Calibration of patient-specific boundary conditions for coupled CFD models of the aorta derived from 4D flow-MRI

MacDonald Black, Scott and Maclean, Craig and Hall Barrientos, Pauline and Ritos, Konstantinos and McQueen, Alistair and Kazakidi, Asimina (2023) Calibration of patient-specific boundary conditions for coupled CFD models of the aorta derived from 4D flow-MRI. Frontiers in Bioengineering and Biotechnology, 11. 1178483. ISSN 2296-4185 (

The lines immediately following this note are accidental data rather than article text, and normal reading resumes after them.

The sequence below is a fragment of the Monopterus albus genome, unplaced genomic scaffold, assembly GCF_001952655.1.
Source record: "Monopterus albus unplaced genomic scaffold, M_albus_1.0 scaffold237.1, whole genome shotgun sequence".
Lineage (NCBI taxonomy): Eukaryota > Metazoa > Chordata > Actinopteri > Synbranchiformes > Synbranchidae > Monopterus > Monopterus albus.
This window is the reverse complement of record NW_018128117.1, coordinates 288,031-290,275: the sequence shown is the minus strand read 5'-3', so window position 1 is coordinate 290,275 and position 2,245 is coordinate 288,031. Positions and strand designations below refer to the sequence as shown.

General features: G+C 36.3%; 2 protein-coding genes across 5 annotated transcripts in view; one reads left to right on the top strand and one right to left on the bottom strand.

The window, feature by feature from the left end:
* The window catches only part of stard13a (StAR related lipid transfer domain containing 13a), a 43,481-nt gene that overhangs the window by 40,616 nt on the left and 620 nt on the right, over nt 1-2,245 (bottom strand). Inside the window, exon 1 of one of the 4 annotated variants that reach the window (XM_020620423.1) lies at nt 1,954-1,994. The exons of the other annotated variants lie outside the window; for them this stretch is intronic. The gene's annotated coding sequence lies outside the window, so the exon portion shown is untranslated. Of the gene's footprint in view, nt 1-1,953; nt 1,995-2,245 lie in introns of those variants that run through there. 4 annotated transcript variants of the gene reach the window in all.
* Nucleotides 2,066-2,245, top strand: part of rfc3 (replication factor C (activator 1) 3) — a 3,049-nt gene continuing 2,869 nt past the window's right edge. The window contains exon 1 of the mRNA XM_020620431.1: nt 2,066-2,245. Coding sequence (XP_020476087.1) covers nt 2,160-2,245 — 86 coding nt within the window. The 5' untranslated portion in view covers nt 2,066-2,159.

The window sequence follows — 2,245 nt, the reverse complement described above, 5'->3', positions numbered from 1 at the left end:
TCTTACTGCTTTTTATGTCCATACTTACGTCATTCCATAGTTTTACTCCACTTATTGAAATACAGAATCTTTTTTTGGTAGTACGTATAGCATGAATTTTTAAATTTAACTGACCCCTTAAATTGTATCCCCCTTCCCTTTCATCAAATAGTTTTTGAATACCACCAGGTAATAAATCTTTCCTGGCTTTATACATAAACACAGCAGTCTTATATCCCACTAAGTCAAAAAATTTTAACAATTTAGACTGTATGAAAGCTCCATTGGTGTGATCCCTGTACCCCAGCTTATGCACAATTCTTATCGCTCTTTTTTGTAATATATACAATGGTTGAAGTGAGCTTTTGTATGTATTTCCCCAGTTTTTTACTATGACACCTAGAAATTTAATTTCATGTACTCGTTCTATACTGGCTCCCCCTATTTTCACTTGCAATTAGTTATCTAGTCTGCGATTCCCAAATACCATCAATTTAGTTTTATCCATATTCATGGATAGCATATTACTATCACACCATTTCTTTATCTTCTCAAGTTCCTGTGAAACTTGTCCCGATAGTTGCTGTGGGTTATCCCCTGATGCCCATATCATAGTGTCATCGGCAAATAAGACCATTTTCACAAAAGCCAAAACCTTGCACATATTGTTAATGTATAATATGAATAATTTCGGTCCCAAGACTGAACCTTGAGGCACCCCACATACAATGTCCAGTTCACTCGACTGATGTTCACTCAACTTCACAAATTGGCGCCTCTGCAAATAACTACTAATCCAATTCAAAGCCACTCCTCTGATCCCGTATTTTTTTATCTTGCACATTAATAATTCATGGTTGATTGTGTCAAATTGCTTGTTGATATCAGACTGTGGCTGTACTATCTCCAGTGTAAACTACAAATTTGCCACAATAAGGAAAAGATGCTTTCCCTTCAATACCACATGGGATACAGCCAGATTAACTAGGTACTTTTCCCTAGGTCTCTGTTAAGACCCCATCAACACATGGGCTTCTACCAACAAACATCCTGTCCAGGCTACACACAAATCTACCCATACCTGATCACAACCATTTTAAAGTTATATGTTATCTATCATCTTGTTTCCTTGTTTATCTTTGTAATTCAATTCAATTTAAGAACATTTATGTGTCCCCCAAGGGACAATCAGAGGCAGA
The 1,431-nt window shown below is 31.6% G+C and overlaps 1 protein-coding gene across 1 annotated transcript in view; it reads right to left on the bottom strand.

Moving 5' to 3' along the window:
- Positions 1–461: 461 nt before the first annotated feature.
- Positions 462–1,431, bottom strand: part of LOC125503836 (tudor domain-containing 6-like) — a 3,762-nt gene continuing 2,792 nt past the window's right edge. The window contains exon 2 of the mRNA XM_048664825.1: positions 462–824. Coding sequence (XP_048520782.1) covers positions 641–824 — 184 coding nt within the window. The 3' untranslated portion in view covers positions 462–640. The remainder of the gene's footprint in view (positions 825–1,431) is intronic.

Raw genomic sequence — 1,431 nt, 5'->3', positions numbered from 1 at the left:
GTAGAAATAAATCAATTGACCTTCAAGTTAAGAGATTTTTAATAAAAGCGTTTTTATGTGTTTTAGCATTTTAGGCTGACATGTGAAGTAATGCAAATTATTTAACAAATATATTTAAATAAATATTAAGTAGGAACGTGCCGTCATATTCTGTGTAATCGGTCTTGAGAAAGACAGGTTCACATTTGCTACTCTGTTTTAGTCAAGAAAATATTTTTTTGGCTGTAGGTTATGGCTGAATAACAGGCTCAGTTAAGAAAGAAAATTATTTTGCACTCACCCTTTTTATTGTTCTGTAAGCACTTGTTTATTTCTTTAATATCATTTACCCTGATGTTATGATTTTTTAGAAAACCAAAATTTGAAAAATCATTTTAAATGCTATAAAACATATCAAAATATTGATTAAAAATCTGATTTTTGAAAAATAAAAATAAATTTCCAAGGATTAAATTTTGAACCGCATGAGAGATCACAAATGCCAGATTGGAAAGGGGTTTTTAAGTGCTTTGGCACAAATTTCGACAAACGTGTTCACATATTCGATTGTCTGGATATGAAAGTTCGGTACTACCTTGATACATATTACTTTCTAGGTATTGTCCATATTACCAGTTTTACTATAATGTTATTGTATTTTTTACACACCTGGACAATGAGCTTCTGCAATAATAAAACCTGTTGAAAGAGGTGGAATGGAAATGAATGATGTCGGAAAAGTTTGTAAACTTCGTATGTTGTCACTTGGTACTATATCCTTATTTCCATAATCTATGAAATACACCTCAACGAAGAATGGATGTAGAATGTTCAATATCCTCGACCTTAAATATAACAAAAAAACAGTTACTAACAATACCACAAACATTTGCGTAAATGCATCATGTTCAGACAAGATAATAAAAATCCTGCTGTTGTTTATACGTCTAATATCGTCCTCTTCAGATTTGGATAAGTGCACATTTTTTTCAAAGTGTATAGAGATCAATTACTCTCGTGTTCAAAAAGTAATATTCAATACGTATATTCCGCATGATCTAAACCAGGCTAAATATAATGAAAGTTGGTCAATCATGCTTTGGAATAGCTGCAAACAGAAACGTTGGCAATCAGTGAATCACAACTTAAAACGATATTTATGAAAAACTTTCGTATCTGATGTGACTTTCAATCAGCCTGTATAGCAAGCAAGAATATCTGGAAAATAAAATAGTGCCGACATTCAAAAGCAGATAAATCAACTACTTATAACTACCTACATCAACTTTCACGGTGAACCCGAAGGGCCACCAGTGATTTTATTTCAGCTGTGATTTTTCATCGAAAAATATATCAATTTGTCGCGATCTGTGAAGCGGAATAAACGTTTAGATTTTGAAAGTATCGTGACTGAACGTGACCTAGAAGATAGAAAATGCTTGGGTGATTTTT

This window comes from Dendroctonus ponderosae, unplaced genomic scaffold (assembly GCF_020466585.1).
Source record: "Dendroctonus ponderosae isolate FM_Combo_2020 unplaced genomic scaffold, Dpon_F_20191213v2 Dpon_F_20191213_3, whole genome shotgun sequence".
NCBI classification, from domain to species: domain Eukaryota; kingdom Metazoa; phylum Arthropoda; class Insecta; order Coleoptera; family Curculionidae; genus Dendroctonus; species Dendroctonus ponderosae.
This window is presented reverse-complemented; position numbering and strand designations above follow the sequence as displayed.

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Introduction: Patient-specific computational fluid dynamics (CFD) models permit analysis of complex intra-aortic hemodynamics in patients with aortic dissection (AD), where vessel morphology and disease severity are highly individualized. The simulated blood flow regime within these models is sensitive to the prescribed boundary conditions (BCs), so accurate BC selection is fundamental to achieve clinically relevant results. Methods: This study presents a novel reduced-order computational framework for the iterative flow-based calibration of 3-Element Windkessel Model (3EWM) parameters to generate patient-specific BCs. These parameters were calibrated using time-resolved flow information derived from retrospective four-dimensional flow magnetic resonance imaging (4D Flow-MRI). For a healthy and dissected case, blood flow was then investigated numerically in a fully coupled zero dimensional-three dimensional (0D-3D) numerical framework, where the vessel geometries were reconstructed from medical images. Calibration of the 3EWM parameters was automated and required ~3.5 min per branch. Results: With prescription of the calibrated BCs, the computed near-wall hemodynamics (time-averaged wall shear stress, oscillatory shear index) and perfusion distribution were consistent with clinical measurements and previous literature, yielding physiologically relevant results. BC calibration was particularly important in the AD case, where the complex flow regime was captured only after BC calibration. Discussion: This calibration methodology can therefore be applied in clinical cases where branch flow rates are known, for example, via 4D Flow-MRI or ultrasound, to generate patient-specific BCs for CFD models. It is then possible to elucidate, on a case-by-case basis, the highly individualized hemodynamics which occur due to geometric variations in aortic pathology high spatiotemporal resolution through CFD.